• We will prepare and file in court:

  • an application for property division

  • your affidavit in support

  • your statement of financial circumstances

Stage 2


  • We gather evidence of financial and non-financial contributions

  • There are obligations at law on both sides to disclose financial documents such as income tax returns, payslips, interests in businesses, shares superannuation and other property. We analyse this information.

  • We work out if one of you came into the relationship with more property than the other and take this into account

  • There may be gifts from parents or a house deposit from one side

  • One party may have contributed more in a non-financial sense such as homemaker and parent or maintaining property.

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Children’s Issues

Our Mission: Arrangements that are in the best interests of your children


Paramount Considerations:

  • The paramount consideration is what is best for the children. This is enshrined in the Family Law Act.

  • Its always best if you can come to an agreement with your children because it will have the least negative impact upon them.

  • Sometimes agreement is not possible for example:

    •  threats are made to limit your access

    • a parent wants to leave town and start a new life elsewhere away from family

    • children may have expressed a preference

    • there may be medical issues

    • a parent “poisoned the mind of” the child and manipulates them

  • its best to keep arguments to a minimum and focus on the:

    • where they will reside

    • how contact and shared parenting can be arranged


Dispute Resolution:

  • parties are expected to engage in family dispute resolution prior to applying to the court for parenting orders.

  • Family Relationship centres are available to assist parents reaching agreement about children’s living arrangements.

  • Attending dispute resolution is a necessary precursor before going to court.

  • In many cases the matter is resolved.

  • before you go to court will try everything to help you find a solution that best for you and the children

  • there are two options:

    • Parenting Plans

    • Consent Orders


Parenting Plan:

a parenting plan will set out the arrangements that will apply however it is not enforceable in a court. If proceedings are instituted the court may consider the terms of the parenting plan in determining what parenting arrangements are in the best interests of the children

  • Consent Orders

  • many parents prefer the certainty of having a formal Consent Orders in place to prevent any further issues.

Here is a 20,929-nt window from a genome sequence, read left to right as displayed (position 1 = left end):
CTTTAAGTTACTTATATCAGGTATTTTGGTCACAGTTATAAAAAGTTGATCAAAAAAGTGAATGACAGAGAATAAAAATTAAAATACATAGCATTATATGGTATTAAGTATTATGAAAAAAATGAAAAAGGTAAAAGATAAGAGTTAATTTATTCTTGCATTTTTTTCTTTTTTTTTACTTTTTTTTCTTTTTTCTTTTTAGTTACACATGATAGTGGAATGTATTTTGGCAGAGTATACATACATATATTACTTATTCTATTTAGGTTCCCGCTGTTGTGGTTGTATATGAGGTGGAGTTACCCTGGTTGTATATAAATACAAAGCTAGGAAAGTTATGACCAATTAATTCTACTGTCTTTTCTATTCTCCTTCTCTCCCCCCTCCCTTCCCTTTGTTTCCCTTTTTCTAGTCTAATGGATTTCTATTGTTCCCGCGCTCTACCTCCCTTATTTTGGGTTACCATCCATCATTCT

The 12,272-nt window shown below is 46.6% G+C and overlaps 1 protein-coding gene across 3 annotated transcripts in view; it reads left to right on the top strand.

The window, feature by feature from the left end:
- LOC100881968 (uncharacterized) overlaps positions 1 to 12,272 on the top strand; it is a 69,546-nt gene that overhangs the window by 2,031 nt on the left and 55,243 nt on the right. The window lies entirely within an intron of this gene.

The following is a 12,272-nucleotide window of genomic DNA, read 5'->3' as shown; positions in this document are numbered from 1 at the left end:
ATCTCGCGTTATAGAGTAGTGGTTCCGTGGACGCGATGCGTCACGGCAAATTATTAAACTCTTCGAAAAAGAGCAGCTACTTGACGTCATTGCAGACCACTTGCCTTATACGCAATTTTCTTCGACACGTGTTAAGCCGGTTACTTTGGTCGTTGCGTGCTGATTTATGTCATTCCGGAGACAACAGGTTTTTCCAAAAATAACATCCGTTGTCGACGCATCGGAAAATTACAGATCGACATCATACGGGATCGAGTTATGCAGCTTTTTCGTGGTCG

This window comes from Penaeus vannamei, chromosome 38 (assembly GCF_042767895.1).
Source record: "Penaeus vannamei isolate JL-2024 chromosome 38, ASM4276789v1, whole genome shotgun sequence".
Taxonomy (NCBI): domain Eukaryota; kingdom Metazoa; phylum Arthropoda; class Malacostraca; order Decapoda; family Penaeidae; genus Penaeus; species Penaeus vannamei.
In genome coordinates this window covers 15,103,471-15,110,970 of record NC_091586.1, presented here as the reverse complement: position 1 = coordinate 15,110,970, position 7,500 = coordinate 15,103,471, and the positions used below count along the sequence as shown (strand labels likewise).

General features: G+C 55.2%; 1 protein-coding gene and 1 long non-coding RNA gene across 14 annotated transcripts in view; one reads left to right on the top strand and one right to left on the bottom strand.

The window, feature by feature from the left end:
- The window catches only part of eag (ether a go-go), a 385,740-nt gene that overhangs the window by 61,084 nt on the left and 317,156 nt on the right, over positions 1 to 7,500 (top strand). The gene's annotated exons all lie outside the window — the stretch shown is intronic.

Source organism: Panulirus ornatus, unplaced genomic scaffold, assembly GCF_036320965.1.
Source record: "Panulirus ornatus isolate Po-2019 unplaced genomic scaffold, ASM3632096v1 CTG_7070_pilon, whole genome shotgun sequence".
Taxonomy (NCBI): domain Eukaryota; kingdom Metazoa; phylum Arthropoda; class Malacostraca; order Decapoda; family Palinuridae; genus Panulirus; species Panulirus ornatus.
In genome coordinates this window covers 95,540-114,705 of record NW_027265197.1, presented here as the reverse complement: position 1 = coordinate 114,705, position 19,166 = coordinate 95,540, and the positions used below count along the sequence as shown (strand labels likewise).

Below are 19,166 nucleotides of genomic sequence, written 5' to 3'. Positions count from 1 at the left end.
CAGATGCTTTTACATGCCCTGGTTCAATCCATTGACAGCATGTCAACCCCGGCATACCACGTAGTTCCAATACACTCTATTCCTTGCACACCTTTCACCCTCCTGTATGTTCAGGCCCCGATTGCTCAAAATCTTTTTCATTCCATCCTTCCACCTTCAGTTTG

• there can be severe penalties for breaching a Consent Order including going to jail Parenting Orders

  • if agreement can’t be reached on the matter can proceed to court

  • in the majority of cases the court assumes that it is in the best interests of children for both of their parents to share parental responsibility.

  • This means both parents should jointly make decisions about:

    • School

    • religion

    • health needs.

  • The court will then consider what practical living arrangements should be made in their best interests with the following priority:

    • spending equal time with each parent it on a weekly basis or a combination of say four days in one week and three days in the next

    • the child living with one parent but spending substantial and significant time with the other parent including holidays


Defacto & Same Sex Relationships

Generally the principles is in the Family Law Act apply whether:

  • you are married or

  •  in a de facto relationship or

  • a same sex couple.


Before the Court can determine your financial dispute, you must satisfy the Court of all of the following:

  • you were in a genuine de facto relationship with your former partner which has broken down

  • you meet one of the following four gateway criteria

    1. That the period for the de facto relationship is at least 2 years

    2. That there is a child in the de facto relationship

    3. That the relationship is or was registered under a prescribed law of a State or Territory

    4. When assessing property or custodial claims in cases of a breakdown of a relationship, it is recognised that significant contributions were being made by one party and the failure to issue an order would result in a serious injustice

  • you have a geographical connection to a participating jurisdiction

  • your relationship broke down after 1 March 2009 (or after 1 July 2010 if you have a geographical connection to South Australia only); although you may be able to apply to the courts if your relationship broke down prior to the date applicable to your state.


You should obtain legal advice about whether your circumstances satisfy the criteria before filing an application.


 Contact us to find out more or to arrange a consultation.